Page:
The HCG (human chorionic gonadotropin) diet sets off two big red flags. First, it caps your intake at 500 calories a day when experts warn that the typical woman needs 1,600 to 2,400 calories daily, and the typical man needs 2,000 to 3,000 calories to maintain a healthy weight. (If you follow a diet containing less than 1,200 calories, you should do so only under a doctor's supervision.) Experts say such a low calorie intake can cause side effects such as gallstones, bone and muscle loss, electrolyte imbalances and heart arrhythmia. The diet isn't only calorie-restricted; you must also eat only organic meats, vegetables and fish.
Second, daily injections of HCG are supposed to curb your appetite so you can better tolerate living each day on what one source calls "the energy equivalent of a turkey sandwich." HCG is approved by the FDA for use only by prescription and to treat very limited conditions, mainly fertility; HCG is not approved for over-the-counter sale, or for treating overweight or obesity.
The HCG injections come with additional risks such as decreased sperm production, male breast enlargement, headaches, long-term breast cancer risk, fatigue and blood clots. One expert calls the diet "utter and dangerous nonsense," and warns that it can even kill you. Another says this sort of extreme calorie restriction isn't sustainable, and doesn't create the kind of lifestyle change that prevents dieters from regaining the weight. Some health food stores sell supplements labeled as homeopathic HCG, but the FDA says their sales are illegal (as are some of the marketing claims supplement manufacturers make) because HCG isn't approved for over-the-counter use.
We found no recent medical studies about using HCG for weight loss, but older studies published in the British Journal of Clinical Pharmacology and the South African Medical Journal indicate no scientific basis for using HCG as a weight-loss supplement. There's a thorough accounting of which foods are allowed at RD411.com, and a number of other recaps and expert opinions from sources like MayoClinic.com. The only positive review we found was published in Marie Claire, where one woman shares her weight-loss experience.
1. British Journal of Clinical Pharmacology
This meta-analysis reviews eight controlled and 16 uncontrolled trials measuring HCG's weight-loss efficacy. Researchers say most of the studies were of "poor methodological quality," there's no scientific evidence to indicate HCG's usefulness in the treatment of obesity, and it doesn't do any of the things it's often marketed for, including reducing hunger and redistributing fat.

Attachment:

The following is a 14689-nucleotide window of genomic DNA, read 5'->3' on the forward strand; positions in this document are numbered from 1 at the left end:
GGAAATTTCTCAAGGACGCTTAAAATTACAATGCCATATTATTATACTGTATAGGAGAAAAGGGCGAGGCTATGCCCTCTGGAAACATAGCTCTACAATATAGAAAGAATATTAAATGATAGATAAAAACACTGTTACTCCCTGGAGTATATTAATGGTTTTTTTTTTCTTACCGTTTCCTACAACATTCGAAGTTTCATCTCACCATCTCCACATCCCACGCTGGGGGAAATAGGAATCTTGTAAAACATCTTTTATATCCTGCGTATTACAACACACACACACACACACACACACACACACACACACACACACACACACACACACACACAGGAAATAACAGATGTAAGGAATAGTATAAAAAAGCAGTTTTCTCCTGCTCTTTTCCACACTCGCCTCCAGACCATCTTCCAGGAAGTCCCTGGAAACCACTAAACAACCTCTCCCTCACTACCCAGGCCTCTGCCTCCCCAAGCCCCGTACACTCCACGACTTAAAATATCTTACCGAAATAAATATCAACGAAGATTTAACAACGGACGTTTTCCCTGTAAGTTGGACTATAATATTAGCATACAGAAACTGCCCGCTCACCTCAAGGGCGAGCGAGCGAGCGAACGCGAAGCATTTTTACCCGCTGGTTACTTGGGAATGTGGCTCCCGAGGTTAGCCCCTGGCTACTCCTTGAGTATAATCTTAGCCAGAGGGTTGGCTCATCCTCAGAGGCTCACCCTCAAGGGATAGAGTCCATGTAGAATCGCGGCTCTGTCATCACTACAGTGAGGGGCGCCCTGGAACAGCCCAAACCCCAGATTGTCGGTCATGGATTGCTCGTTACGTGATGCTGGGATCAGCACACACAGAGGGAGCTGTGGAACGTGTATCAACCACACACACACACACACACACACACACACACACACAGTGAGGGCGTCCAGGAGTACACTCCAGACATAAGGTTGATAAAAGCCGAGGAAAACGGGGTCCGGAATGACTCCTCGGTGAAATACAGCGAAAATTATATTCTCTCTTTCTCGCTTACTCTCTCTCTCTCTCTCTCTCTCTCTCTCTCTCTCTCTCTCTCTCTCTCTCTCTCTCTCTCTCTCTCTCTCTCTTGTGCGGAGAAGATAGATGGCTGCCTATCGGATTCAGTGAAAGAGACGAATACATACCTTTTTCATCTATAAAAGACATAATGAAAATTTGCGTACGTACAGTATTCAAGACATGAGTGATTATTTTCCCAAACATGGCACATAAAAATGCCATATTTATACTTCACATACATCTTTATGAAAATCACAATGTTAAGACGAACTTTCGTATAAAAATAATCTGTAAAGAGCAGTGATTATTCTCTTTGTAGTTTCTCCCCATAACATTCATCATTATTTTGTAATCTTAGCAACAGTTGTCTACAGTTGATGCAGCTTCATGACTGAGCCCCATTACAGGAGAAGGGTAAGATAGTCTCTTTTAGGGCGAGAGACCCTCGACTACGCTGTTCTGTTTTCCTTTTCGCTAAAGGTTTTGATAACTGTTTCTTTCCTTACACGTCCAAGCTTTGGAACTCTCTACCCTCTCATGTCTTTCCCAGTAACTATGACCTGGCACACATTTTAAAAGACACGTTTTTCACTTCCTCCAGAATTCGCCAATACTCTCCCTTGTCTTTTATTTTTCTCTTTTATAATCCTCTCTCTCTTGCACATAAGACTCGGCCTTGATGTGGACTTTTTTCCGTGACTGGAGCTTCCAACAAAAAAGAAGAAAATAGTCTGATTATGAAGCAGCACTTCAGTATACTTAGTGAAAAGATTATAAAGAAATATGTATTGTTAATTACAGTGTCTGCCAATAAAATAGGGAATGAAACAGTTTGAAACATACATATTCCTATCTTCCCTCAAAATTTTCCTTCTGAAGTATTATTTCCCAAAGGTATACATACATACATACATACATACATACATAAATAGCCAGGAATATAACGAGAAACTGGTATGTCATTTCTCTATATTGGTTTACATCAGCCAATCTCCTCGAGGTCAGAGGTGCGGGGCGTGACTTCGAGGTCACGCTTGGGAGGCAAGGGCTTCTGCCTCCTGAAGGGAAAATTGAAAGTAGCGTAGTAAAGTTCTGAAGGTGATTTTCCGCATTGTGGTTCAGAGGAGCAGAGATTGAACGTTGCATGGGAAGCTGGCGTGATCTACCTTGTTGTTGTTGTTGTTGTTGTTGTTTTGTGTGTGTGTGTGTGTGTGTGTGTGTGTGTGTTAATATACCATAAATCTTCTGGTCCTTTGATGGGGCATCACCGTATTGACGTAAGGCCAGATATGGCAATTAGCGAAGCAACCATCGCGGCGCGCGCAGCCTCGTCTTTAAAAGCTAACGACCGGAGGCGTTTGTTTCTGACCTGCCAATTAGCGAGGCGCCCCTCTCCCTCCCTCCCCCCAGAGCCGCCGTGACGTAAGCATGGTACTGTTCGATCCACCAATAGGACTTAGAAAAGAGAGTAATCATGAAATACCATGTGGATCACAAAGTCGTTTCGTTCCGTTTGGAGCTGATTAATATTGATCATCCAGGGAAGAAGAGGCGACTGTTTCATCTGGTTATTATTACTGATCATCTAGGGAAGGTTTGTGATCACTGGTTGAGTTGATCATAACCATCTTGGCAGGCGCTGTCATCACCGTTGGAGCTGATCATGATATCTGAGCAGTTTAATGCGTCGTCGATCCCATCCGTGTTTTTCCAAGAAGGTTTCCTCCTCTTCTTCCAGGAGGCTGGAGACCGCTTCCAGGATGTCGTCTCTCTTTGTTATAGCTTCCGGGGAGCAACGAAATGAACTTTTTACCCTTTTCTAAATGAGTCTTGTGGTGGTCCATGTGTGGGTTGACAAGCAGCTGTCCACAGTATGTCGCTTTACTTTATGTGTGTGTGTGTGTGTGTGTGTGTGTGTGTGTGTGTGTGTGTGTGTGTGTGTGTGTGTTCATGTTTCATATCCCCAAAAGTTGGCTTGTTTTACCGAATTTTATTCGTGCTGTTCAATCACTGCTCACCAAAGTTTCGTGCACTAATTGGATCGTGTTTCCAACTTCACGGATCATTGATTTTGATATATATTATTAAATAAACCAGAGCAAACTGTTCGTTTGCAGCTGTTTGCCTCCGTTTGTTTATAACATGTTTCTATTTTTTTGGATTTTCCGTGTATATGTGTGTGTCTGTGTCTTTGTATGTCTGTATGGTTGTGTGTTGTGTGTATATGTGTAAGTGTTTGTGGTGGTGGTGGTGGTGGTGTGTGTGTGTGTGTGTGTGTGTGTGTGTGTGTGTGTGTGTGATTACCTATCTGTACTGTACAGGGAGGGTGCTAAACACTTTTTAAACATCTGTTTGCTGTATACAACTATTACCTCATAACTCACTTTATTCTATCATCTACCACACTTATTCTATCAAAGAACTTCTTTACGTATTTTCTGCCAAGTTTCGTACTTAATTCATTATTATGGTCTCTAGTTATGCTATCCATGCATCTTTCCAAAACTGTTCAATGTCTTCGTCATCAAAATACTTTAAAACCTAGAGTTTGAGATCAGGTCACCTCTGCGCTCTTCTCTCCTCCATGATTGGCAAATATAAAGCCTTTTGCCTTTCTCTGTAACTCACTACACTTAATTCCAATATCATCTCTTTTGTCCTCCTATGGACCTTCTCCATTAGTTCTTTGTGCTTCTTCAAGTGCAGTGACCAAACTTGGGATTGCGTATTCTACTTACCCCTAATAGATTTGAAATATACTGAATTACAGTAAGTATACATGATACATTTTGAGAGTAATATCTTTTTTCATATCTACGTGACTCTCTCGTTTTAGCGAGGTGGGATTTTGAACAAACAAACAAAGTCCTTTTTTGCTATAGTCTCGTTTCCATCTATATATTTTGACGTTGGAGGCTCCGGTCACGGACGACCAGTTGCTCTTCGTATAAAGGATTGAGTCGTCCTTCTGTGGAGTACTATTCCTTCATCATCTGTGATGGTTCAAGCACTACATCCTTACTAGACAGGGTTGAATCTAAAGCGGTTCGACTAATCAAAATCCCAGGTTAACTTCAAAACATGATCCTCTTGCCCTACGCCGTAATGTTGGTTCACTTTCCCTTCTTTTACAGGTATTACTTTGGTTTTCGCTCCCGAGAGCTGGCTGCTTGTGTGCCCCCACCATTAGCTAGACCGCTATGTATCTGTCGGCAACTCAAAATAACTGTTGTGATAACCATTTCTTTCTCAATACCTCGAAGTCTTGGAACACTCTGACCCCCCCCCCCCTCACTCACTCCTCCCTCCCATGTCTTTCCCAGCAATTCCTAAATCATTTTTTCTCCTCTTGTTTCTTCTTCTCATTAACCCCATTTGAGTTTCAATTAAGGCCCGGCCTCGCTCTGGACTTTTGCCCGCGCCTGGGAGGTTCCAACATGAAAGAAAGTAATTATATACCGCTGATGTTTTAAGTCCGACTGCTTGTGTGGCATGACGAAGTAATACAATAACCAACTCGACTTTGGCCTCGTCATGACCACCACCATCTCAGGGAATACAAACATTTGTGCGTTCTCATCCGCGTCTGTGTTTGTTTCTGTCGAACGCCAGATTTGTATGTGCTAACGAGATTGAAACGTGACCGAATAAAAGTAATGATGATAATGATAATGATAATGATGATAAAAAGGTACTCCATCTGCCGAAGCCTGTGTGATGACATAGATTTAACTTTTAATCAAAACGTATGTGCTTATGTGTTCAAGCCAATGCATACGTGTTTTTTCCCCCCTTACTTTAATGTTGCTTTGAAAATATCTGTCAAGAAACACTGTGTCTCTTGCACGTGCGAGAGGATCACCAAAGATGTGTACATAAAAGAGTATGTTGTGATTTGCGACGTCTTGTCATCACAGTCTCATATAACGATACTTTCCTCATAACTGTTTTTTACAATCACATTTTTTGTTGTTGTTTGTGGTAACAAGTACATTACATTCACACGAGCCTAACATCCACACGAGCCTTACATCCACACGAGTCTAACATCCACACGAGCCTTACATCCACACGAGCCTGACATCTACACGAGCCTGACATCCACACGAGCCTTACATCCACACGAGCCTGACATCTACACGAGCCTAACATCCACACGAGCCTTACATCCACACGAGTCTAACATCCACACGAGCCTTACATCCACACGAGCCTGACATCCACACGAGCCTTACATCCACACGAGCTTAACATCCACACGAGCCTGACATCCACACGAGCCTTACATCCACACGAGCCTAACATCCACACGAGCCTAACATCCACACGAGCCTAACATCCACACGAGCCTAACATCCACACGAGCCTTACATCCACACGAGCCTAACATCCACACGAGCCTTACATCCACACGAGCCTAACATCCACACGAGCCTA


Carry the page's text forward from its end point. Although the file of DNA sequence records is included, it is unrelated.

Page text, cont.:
Review: The Effect of Human Chorionic Gonadoptropin (HCG) in the Treatment of Obesity by Means of the Simeons Therapy: a Criteria-Based Meta-Analysis, G.K. Lijesen, et al., Sept. 1995
2. South African Medical Journal
Forty obese women are placed on a calorie-restricted diet and given injections of either HCG or a saline placebo. At the end of six weeks, the HCG group shows no advantage (or increased weight loss or body circumference) over the placebo group.
Review: Human Chorionic Gonadotrophin and Weight Loss. A Double-Blind, Placebo-Controlled Trial, B. Bosch, et al., Feb. 17, 1990
3. U.S. Food and Drug Administration
The FDA discusses concerns about unproven and illegal HCG products and misleading marketing claims. There are links to other FDA articles about HCG, including a drug safety podcast.
Review: Fraudulent HCG Products for Weight Loss, FDA Officials, Dec. 6, 2011
Experts give a thorough accounting of which foods are allowed according to both "accepted" book versions, the original by Dr. A.T.W. Simeon and a 2007 follow-up by Kevin Trudeau, who has been accused of fraud and misrepresentation. Included is a long list of reported side effects from using HCG (plus possible side effects of improperly injecting yourself).
Review: Human Chorionic Gonadotropin (hCG) Diet, Nutritionists at RD411.com, April 2010
5. ABC News
ABC asks a panel of three health experts from prominent universities to evaluate several weight-loss plans, including the HCG diet. One calls it "utter and dangerous nonsense," and warns that its severe calorie restriction could even be lethal.
Review: Baby Food, CarbLovers, HCG Diets and More: Which Fad Diets Work?, ABC News Medical Unit, July 22, 2011
6. Mayo Clinic
A registered dietitian says calorie restriction, not HCG, causes weight loss on this diet. She adds that it's unknown whether HCG is safe for this use or not, warns of potential side effects from the diet, and cautions that HCG products sold on the Internet "might not be what they say they are."
Review: Does the HCG Diet Work – And Is it Safe?, Jennifer K. Nelson, RD, LD, June 26, 2010
7. U.S. News & World Report
The author reviews general information about HCG and interviews a medical professor about its effects. She also relates the story of a fit, active soccer referee who tried the HCG diet and saw negative results.
Review: HCG Diet Dangers: Is Fast Weight Loss Worth the Risk?, Angela Haupt, March 14, 2011
8. Marie Claire
One woman relates her positive experience with the HCG diet (she self-injected HCG once a day for 45 days). She says she lost 25 pounds and, as of the article's press date, has kept it off.
Review: The Controversial Diet That Really Works, Alison Edmond, as told to Erin Flaherty, Jan. 27, 2011
9. Shape magazine
The author recaps a few quick facts about this diet, including its lack of FDA approval, the lack of research about its efficacy for weight loss and potential side effects.
Review: 5 Things You Need to Know About the HCG Diet, Jennipher Walters
10. ABC News
This article covers the developing controversy about so-called homeopathic HCG products available over the counter. (Normally, HCG is available only by prescription, in an injectable form, for treating infertility and some hormone imbalances.)
Review: FDA, FTC Crack Down on Illegal HCG Weight Loss Products, Lara Salahi, Dec. 6, 2011